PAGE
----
Host and MC Brendhan Lovegrove goes behind the scenes of Pro Night at The Classic comedy theatre in Auckland in the first episode of this accomplished mockumentary series. Irene Pink, Andre King and Ben Hurley are the evening's performers. Backstage, barely concealed jealousies and rivalries simmer in a less than salubrious green room. Meanwhile, Brendon Pongia, from TVNZ's Good Morning show, is in the audience and pulses quicken at the prospect of an off-peak network TV interview. No-one is safe and beware for moments of excruciating viewing.
On 10 April 1968 the Lyttelton–Wellington ferry Wahine ran aground and sank at the entrance to Wellington Harbour. Fifty-three people died as a result of the accident, 51 on the day. These news features include aerial footage of the ship after the storm, and NZBC reporters conducting dramatic interviews with survivors, police and the head of the Union Steam Ship Company. Coverage was only seen by mainlanders after a cameraman rushed to Kaikoura and filmed a TV set that could receive a signal from Wellington, then returned to Christchurch so the footage could be broadcast.
Auckland's home of stand-up comedy, The Classic theatre in Queen Street, is the subject of this "behind the scenes" mockumentary TV series. Anchored by MC Brendhan Lovegrove, episodes follow a night's performances; onstage routines are intercut with action from the green room and front of house. The line between reality and self-deprecatory fiction is blurry, with the participants happy to send themselves up. Show biz glamour is in short supply and, at times, it's preferable to look just about anywhere except the screen. A second series screened in 2012.
This collection of 40 classic Kiwi TV series offers up images spanning 50 years. The titles range from Gloss to Gliding On, from Olly Ohlson to Nice One Stu, from Ready to Roll to wrestlers. In this special backgrounder, Stuff's James Croot writes about favourite moments of Kiwi TV. The list is in rough chronological order of when each series debuted.
In the beginning — of both movies and books — is the word. Many classic Kiwi films and television dramas have come from books (Sleeping Dogs, Whale Rider); and many writers have found new readers, through being celebrated and adapted on screen. This collection showcases Kiwi books and authors on screen. Plus check out booklover Finlay Macdonald's backgrounder.
Stephen J Campbell is a long-time television writer, director and producer who began in TV aimed at younger viewers, including classic series 3:45 LIVE!, and Ice TV. Campbell has also worked on comedy shows including That Comedy Show and Funny Business. In more recent times, he has specialised in creating kidult shows with a sci-fi/fantasy bent, including hits Secret Agent Men and The Amazing Extraordinary Friends. Campbell also worked on Nigel Latta’s Politically Incorrect Guide to Teenagers and The Politically Incorrect Guide to Grown Ups.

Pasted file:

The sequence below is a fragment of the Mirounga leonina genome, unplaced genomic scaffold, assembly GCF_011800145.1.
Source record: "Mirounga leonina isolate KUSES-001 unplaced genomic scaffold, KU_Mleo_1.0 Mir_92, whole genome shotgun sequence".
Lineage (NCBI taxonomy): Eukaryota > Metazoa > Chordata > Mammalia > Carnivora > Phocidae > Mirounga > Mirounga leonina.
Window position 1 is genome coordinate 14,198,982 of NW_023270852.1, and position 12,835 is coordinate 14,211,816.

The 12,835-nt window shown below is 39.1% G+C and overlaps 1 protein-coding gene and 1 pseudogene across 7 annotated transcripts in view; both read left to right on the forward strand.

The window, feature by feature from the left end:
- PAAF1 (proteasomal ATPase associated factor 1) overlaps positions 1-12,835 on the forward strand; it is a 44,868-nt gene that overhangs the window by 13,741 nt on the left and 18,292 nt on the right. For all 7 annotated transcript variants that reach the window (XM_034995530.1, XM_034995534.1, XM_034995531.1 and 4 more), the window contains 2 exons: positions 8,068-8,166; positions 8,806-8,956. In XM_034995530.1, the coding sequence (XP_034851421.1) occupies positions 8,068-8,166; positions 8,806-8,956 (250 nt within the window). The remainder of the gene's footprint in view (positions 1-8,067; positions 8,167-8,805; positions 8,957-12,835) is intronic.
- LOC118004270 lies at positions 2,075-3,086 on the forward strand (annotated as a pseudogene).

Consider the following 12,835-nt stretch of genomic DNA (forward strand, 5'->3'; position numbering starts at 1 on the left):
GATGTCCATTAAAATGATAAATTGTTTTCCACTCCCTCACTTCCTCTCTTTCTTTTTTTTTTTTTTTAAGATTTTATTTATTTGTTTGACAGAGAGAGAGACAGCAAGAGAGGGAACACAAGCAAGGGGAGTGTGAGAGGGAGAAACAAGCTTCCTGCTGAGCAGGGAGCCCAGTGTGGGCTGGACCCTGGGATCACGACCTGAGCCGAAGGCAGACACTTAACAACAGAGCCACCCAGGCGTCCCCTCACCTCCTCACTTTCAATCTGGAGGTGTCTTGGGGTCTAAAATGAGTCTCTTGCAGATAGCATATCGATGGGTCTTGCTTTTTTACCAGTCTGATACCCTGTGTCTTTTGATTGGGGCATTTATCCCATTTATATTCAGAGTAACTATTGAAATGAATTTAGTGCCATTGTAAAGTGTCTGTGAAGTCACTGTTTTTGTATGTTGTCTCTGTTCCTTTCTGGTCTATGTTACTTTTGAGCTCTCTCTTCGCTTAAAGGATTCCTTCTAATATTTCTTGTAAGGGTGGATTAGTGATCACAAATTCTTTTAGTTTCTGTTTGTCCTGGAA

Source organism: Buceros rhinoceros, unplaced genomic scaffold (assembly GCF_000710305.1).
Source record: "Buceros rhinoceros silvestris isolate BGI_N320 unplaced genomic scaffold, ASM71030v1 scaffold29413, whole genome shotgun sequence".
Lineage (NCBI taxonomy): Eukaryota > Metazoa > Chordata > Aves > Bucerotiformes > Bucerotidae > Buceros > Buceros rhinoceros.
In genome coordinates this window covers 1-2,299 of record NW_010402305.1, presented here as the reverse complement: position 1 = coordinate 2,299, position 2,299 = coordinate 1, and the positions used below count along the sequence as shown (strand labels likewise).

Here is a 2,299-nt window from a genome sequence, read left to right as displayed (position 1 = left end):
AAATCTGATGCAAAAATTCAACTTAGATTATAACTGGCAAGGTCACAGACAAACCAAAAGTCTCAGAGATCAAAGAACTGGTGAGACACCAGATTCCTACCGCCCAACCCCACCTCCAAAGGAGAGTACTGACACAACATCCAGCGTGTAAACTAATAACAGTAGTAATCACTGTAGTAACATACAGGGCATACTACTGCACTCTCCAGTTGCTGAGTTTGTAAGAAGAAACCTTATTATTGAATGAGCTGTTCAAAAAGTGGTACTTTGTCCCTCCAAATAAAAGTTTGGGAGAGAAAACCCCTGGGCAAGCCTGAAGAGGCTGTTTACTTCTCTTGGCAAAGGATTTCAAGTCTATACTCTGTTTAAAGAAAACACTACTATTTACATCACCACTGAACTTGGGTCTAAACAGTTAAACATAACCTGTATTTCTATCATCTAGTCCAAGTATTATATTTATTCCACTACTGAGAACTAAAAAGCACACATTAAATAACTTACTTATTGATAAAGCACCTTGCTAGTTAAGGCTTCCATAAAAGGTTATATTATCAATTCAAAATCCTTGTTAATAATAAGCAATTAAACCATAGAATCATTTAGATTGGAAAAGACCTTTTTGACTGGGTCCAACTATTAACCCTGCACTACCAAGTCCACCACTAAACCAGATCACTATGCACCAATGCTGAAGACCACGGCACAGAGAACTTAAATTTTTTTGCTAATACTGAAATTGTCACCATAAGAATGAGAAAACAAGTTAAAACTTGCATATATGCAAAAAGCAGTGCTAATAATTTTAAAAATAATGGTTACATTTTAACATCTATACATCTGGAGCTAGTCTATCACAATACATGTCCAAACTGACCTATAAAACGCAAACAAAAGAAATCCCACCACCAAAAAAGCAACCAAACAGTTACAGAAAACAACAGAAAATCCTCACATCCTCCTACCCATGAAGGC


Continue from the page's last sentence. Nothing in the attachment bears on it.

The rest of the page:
From playing a human mule in The Piano, a dandy in Desperate Remedies and the hated Uncle Bully in Once Were Warriors, actor Cliff Curtis has appeared in a number of classic Kiwi movies. Curtis won acclaim and awards after starring as troubled chess champ Genesis Potini in The Dark Horse. He has also forged a busy international acting career, and moved into work as a producer, out of a desire to make Māori stories.
Producer Larry Parr has had a hand in producing a number of classic New Zealand films, including Sleeping Dogs, Came a Hot Friday and Smash Palace. He has also made forays into directing with Fracture and A Soldier's Tale. After three years as Head of Programming at Māori Television, Parr became Television Manager at Te Māngai Pāho, which funds Māori radio and TV programmes.
From reporting to scriptwriting and acting, Keith Aberdein has been a part of some of New Zealand’s biggest television and film moments. His screen career began as a journalist on Town and Around and Compass. Aberdein has scripted major TV shows such as Pukemanu, Section 7, Moynihan, Close to Home, and the colonial epic The Governor.
With more than 30 years in the television industry under his belt, veteran drama producer and director Chris Bailey has made a significant contribution to New Zealand’s screen heritage. His many TV credits include Gloss, Mortimer’s Patch, Under the Mountain, Burying Brian, Marlin Bay, City Life, and Greenstone. He was also the first executive producer on Shortland Street. Bailey was a co-founder of production company ScreenWorks which made the popular legal drama Street Legal.